(E) One member appointed by any additional Abenaki tribe following recognition by the general assembly.
(F) Two or three at-large members to assure an odd number of members on the commission, to be appointed by the other commission members.
(2) Elect a chair to serve for two years.
(c) The commission
(1) Assist Native American tribes recognized by the state to:
(A) Develop and market Vermont Native American fine and performing arts, craftwork, and cultural events in and outside Vermont.
(B) Secure social services, education, employment opportunities, health care, housing, and census information.
(2) Assist bands and groups of Native Americans who are unrecognized to organize and develop a representative tribal organization in or order to petition for legal tribal recognition by the state.
(3) Review petitions for tribal recognition, and, if satisfied that petitioners have complied with recognition criteria, file with the general.......
......assembly a copy of the petition together with a recommendation to recognize the band or group as a recognized tribe. The so called "Alliance" of the Alleged and Re-Invented Abenaki "groups" (which are Incorporations UNDER State of Vermont Law) would gain INSTANT Shake and Bake Recognition from the State through this Bill S.222 Amendment, whereas EVERYONE ELSE will have to go through a completely DIFFERENT Recognition process, which would be influenced by these 4 groups, and the Vermont general assembly. "Recommendation" does not mean any other petitioning group would gain official Vermont State Recognition.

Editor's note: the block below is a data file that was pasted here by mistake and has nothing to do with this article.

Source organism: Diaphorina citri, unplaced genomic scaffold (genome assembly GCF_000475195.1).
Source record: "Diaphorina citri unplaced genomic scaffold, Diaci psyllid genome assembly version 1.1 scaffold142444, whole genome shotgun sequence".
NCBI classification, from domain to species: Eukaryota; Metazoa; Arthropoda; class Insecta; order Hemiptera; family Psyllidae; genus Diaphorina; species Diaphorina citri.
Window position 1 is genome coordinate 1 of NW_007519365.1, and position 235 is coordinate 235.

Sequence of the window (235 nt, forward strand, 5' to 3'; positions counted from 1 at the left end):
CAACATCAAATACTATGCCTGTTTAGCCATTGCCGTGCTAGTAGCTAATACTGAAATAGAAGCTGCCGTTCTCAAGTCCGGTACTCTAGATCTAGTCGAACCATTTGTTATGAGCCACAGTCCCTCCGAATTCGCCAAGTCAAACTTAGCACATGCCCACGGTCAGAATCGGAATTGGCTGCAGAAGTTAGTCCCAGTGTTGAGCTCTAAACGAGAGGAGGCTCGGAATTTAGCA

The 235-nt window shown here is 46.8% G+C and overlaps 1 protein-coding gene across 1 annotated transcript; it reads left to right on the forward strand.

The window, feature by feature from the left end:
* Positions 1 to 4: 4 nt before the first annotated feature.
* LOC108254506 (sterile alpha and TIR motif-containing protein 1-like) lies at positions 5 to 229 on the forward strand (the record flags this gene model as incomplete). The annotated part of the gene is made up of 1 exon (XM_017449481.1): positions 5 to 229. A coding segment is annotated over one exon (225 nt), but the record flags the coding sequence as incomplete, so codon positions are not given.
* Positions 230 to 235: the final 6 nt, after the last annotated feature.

(4) Develop policies and programs to benefit Vermont’s Native American population.
(d) The commission shall meet at least three times a year and at any other times at the request of the chair. The division of historic preservation of the agency of commerce and community development shall provide administrative support to the commission.
(e) The commission may seek and receive funding from state, federal, and other sources to assist with its work.
Sec. 3. 1 V.S.A. & 853 is amended to read:
& 853 RECOGNITION OF ABENAKI PEOPLE
(a) The state of Vermont recognizes all Native American people who reside in Vermont as a minority population.
(b) For the purposes of recognition, a Vermont Native American tribe must demonstrate that it has all of the following:
(1) A physical and legal residence in Vermont.